Our highlights reel of all the action from the ninth day of the 2012 Australian Open
Match of the day
Rafael Nadal v Tomas Berdych
A four hours and 16 minute-brute fest, Rafael Nadal and Tomas Berdych kept the Rod Laver Arena spectators on the edge of their seats for every forehand and backhand, right to the moment the last Nadal ball was struck just before midnight.
Berdych, the subject of attention this week for the wrong reasons, came out fire-bombing, hitting the ball big and flat as he does best. With a bit of hullabaloo as the set went into a tie-break, Nadal wanting to challenge but taking too long, and Berdych firing an ace to take it.
But the next three sets were all about what Rafa does best. Grinding, scrambling, sliding, gritting, and ultimately fist-pumping, he came through 6-7, 7-6, 6-4, 6-3.
The result is the first grand slam semi-final meeting between Roger and Rafa since the 2005 French Open semi-final, Nadal’s 19th birthday. Miss it, and you’ll regret it.
Kim Clijsters d. Caroline Wozniacki
An upset in ranking terms rather than in form and experience, Kim made the impossible possible again, dethroning the world number one in a repeat result of the 2009 US Open final. Looking remarkably lithe despite her bad left ankle, Clijsters took the first set 6-3 after a series of breaks in the hottest part of the day.
Going up a break in the second, Wozniacki restored the balance again and again to force a tie-break, Kim going through one passage of 10 minutes where she lost her way entirely. But, finishing with three winners to take the tie-break 7-4, the defending champion clutched her way into a semi-final against Victoria Azarenka.
Battle between friends
Speaking of Azarenka, still seeking a first grand slam final, let alone title, it looked like that level of destiny might elude her when Agnieszka Radwanska, Aggie to the Aussies, took the first set of their topsy turvy match. But Azarenka rallied, screaming through the second set, and surviving more hot potato breaks to make her way into her second grand slam semi-final. Cometh the hour, Vika. Kim Clijsters is next.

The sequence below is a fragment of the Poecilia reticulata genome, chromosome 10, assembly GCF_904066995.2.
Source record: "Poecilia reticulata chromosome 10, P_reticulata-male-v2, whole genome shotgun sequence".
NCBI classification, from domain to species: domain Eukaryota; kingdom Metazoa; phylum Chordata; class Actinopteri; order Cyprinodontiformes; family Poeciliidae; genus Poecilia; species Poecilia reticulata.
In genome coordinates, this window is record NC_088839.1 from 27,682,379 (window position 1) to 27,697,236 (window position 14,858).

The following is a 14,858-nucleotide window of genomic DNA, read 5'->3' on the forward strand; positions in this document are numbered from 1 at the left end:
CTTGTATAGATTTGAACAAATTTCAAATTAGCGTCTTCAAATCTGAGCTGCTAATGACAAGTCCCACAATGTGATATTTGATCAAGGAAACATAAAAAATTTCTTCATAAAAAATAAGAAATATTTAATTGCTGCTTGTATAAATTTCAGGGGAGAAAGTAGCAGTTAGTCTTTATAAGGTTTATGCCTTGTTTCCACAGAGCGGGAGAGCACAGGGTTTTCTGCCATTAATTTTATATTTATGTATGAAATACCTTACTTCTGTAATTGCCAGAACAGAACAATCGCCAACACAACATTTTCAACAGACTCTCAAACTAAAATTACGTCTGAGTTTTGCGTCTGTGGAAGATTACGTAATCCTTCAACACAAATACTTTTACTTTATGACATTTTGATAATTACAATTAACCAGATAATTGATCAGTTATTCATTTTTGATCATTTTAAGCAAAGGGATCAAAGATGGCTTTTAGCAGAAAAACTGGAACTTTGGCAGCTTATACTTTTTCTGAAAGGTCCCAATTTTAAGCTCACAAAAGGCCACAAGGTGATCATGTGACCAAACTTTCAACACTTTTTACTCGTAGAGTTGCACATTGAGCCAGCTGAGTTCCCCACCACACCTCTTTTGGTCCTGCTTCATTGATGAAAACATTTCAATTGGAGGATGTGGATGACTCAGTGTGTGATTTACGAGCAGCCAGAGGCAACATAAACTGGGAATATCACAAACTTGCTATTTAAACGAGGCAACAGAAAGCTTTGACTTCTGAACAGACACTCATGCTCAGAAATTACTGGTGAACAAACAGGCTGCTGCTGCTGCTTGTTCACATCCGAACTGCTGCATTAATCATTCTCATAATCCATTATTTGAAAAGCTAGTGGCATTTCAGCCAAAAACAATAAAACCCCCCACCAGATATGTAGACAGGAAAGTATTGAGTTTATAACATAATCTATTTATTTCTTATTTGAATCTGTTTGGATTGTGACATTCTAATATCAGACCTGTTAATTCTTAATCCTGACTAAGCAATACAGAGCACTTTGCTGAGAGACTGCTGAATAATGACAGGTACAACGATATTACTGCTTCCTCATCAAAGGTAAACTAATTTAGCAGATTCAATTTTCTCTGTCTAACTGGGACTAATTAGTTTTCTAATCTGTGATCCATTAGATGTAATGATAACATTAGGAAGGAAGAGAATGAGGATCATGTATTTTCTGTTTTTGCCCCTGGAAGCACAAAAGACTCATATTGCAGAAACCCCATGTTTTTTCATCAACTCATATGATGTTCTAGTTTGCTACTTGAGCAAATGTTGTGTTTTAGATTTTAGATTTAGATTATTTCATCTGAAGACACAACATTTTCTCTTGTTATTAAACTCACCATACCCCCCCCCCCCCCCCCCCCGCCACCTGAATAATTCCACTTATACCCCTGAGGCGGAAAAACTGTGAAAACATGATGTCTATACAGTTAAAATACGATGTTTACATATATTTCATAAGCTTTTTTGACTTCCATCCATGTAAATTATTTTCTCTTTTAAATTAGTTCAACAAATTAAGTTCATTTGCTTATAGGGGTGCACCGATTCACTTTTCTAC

Roger Federer’s win over Juan Martin Del Potro, in a non-repeat of their infamous 2009 US Open final, when the upstart Argentine hit one shot, his forehand, to steal Federer’s thunder. Quite literally. But Federer could not have been more different today. Hardly putting a toe wrong in his 1,000th match, Federer won his 2000th, 2001st and 2002nd sets to win his 31st straight grand slam quarter-final and reach the semis. He might have been saying, ‘your move, Rafa.’
Controversy of the day
Time between challenges. Another night, another hawkeye controversy. Late in their opening set tie-break, Rafael Nadal saw Tomas Berdych’s ball fly long, thought the linesman had called it out, realised he hadn’t, and then asked Carlos Bernades if he could challenge. Bernardes said no, Nadal had taken too long. Berdych served out the set, even though his ball had been well long.
Perhaps there needs to be some very clear reaffirmation of the rules in this instance. There is a time limit on when you can challenge. But should the umpires not make a discretion for when something like this happens, as it did with Khader Nouni the other day? Or are the rules the rules. Thoughts on a postcard.
It was a hot, hot day out there for the stars of the future, playing in conditions most would be not at all used to. Whether it was the heat or just a bad day at the office, boys’ number three seed Liam Broady departed far earlier than he would have liked, as did Luke Bambridge. There were wins for the other two Brits though, Kyle Edmund and Josh Ward-Hibbert making it into the third round.
Non-Brits, top seeds Luke Saville in the boys and Irina Khromacheva in the girls are both still going strong.
Point of the day
Rafa Nadal’s running forehand down the line at 6-5 in the second set against Berdych. YouTube it.
Talking about…the Whoo-meter
Yesterday it was Wow Wow, today it was Whoo Whoo. ESPN, how clever they are, came up with a way of measuring Victoria Azarenka’s Whoo’s, recording them at 96 decibels, the same level as Maria Sharapova’s shrieking.
And of course, it came up in pressers again. Grunting. Old news, surely.
Quote of the day
“It’s a big milestone, I agree. Either I’ve been around for a long time or I’m extremely fit. You decide.”
Roger Federer on playing 1,000 matches.
Tweet of the day
“It’s 1 degree in downtown Dunblane today. My drive is a sheet of ice. And all my anti wrinkle devices r in my lost baggage. Bad day.”
Poor Judy Murray, whose baggage got lost by B.A. Bad B.A.
Stat of the day
The number of points Agnieszka Radwanksa won during her second set bagel against Victoria Azarenka.
Weeks Caroline Wozniacki lasted at world number one, far more than Dinara Safina and Jelena Jankovic, her fellow slamless number ones.
Come back tomorrow for
Sara Errani v Petra Kvitova, first on Rod Laver Arena
Ekaterina Makarova v Maria Sharapova, second on Rod Laver Arena
Andy Murray v Kei Nishikori, third on Rod Laver Arena
Novak Djokovic v David Ferrer, first night match on Rod Laver Arena
Sania Mirza/Mahesh Bhupathi v Liezel Huber/Colin Fleming , second night match on Rod Laver Arena